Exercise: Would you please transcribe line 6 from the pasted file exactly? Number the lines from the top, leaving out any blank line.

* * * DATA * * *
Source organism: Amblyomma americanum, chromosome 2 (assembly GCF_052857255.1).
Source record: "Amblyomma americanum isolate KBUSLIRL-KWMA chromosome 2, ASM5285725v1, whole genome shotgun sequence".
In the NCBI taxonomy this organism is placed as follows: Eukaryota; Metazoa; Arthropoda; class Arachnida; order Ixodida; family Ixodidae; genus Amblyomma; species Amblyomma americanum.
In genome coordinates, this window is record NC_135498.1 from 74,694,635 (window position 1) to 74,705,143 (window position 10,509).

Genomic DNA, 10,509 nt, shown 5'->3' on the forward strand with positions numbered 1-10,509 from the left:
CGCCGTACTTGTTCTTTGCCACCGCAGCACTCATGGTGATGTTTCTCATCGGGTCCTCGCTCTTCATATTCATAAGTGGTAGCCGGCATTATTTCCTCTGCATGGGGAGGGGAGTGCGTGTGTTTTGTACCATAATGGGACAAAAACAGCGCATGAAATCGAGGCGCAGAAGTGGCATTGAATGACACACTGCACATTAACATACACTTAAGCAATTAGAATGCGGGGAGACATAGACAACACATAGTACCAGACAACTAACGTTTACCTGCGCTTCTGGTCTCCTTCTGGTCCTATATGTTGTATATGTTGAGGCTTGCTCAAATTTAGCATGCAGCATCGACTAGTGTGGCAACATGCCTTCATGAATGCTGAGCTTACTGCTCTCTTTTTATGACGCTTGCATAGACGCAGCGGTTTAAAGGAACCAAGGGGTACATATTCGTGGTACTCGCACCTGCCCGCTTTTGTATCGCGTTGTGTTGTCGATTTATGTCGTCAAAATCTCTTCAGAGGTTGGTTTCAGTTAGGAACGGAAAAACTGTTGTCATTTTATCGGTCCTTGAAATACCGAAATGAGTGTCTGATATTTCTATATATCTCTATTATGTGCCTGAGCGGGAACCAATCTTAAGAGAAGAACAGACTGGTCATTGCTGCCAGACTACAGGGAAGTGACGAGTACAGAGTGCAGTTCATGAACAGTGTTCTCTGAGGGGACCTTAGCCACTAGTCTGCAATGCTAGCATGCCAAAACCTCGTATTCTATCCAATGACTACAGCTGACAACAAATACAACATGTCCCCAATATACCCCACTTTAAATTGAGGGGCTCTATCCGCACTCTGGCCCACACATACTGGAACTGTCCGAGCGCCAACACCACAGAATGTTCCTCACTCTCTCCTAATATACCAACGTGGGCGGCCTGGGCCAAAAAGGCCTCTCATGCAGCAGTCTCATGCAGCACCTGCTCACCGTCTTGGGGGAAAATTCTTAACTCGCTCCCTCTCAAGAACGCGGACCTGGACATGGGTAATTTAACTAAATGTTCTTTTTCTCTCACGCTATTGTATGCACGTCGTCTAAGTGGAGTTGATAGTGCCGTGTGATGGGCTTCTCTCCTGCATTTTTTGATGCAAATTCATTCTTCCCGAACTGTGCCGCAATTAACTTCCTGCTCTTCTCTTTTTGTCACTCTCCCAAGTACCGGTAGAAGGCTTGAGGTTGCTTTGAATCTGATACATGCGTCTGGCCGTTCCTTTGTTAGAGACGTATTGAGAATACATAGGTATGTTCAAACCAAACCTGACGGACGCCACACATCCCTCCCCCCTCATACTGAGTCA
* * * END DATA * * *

CGCCGTACTTGTTCTTTGCCACCGCAGCACTCATGGTGATGTTTCTCATCGGGTCCTCGCTCTTCATATTCATAAGTGGTAGCCGGCATTATTTCCTCTGCATGGGGAGGGGAGTGCGTGTGTTTTGTACCATAATGGGACAAAAACAGCGCATGAAATCGAGGCGCAGAAGTGGCATTGAATGACACACTGCACATTAACATACACTTAAGCAATTAGAATGCGGGGAGACATAGACAACACATAGTACCAGACAACTAACGTTTACCTGCGCTTCTGGTCTCCTTCTGGTCCTATATGTTGTATATGTTGAGGCTTGCTCAAATTTAGCATGCAGCATCGACTAGTGTGGCAACATGCCTTCATGAATGCTGAGCTTACTGCTCTCTTTTTATGACGCTTGCATAGACGCAGCGGTTTAAAGGAACCAAGGGGTACATATTCGTGGTACTCGCACCTGCCCGCTTTTGTATCGCGTTGTGTTGTCGATTTATGTCGTCAAAATCTCTTCAGAGGTTGGTTTCAGTTAGGAACGGAAAAACTGTTGTCATTTTATCGGTCCTTGAAATACCGAAATGAGTGTCTGATATTTCTATATATCTCTATTATGTGCCTGAGCGGGAACCAATCTTAAGAGAAGAACAGACTGGTCATTGCTGCCAGACTACAGGGAAGTGACGAGTACAGAGTGCAGTTCATGAACAGTGTTCTCTGAGGGGACCTTAGCCACTAGTCTGCAATGCTAGCATGCCAAAACCTCGTATTCTATCCAATGACTACAGCTGACAACAAATACAACATGTCCCCAATATACCCCACTTTAAATTGAGGGGCTCTATCCGCACTCTGGCCCACACATACTGGAACTGTCCGAGCGCCAACACCACAGAATGTTCCTCACTCTCTCCTAATATACCAACGTGGGCGGCCTGGGCCAAAAAGGCCTCTCATGCAGCAGTCTCATGCAGCACCTGCTCACCGTCTTGGGGGAAAATTCTTAACTCGCTCCCTCTCAAGAACGCGGACCTGGACATGGGTAATTTAACTAAATGTTCTTTTTCTCTCACGCTATTGTATGCACGTCGTCTAAGTGGAGTTGATAGTGCCGTGTGATGGGCTTCTCTCCTGCATTTTTTGATGCAAATTCATTCTTCCCGAACTGTGCCGCAATTAACTTCCTGCTCTTCTCTTTTTGTCACTCTCCCAAGTACCGGTAGAAGGCTTGAGGTTGCTTTGAATCTGATACATGCGTCTGGCCGTTCCTTTGTTAGAGACGTATTGAGAATACATAGGTATGTTCAAACCAAACCTGACGGACGCCACACATCCCTCCCCCCTCATACTGAGTCA